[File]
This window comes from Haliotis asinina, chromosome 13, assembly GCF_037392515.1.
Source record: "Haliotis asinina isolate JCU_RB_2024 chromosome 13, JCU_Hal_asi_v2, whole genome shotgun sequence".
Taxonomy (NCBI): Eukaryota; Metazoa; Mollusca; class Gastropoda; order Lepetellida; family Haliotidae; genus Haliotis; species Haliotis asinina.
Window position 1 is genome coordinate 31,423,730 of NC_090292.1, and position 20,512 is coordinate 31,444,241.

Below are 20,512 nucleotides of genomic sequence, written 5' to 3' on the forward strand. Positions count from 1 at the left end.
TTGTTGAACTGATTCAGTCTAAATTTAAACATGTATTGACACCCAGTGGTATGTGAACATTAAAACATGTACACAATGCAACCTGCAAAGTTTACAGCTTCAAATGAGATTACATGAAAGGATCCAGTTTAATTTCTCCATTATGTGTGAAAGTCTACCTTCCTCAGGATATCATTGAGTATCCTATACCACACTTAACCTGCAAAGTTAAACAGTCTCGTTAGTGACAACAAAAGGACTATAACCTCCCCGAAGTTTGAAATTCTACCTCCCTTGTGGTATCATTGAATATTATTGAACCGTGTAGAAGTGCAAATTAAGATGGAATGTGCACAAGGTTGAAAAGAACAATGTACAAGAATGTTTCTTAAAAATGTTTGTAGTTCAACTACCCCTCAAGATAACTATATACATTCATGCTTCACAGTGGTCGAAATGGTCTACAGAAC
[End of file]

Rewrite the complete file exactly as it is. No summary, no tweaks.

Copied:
This window comes from Haliotis asinina, chromosome 13, assembly GCF_037392515.1.
Source record: "Haliotis asinina isolate JCU_RB_2024 chromosome 13, JCU_Hal_asi_v2, whole genome shotgun sequence".
Taxonomy (NCBI): Eukaryota; Metazoa; Mollusca; class Gastropoda; order Lepetellida; family Haliotidae; genus Haliotis; species Haliotis asinina.
Window position 1 is genome coordinate 31,423,730 of NC_090292.1, and position 20,512 is coordinate 31,444,241.

Below are 20,512 nucleotides of genomic sequence, written 5' to 3' on the forward strand. Positions count from 1 at the left end.
TTGTTGAACTGATTCAGTCTAAATTTAAACATGTATTGACACCCAGTGGTATGTGAACATTAAAACATGTACACAATGCAACCTGCAAAGTTTACAGCTTCAAATGAGATTACATGAAAGGATCCAGTTTAATTTCTCCATTATGTGTGAAAGTCTACCTTCCTCAGGATATCATTGAGTATCCTATACCACACTTAACCTGCAAAGTTAAACAGTCTCGTTAGTGACAACAAAAGGACTATAACCTCCCCGAAGTTTGAAATTCTACCTCCCTTGTGGTATCATTGAATATTATTGAACCGTGTAGAAGTGCAAATTAAGATGGAATGTGCACAAGGTTGAAAAGAACAATGTACAAGAATGTTTCTTAAAAATGTTTGTAGTTCAACTACCCCTCAAGATAACTATATACATTCATGCTTCACAGTGGTCGAAATGGTCTACAGAAC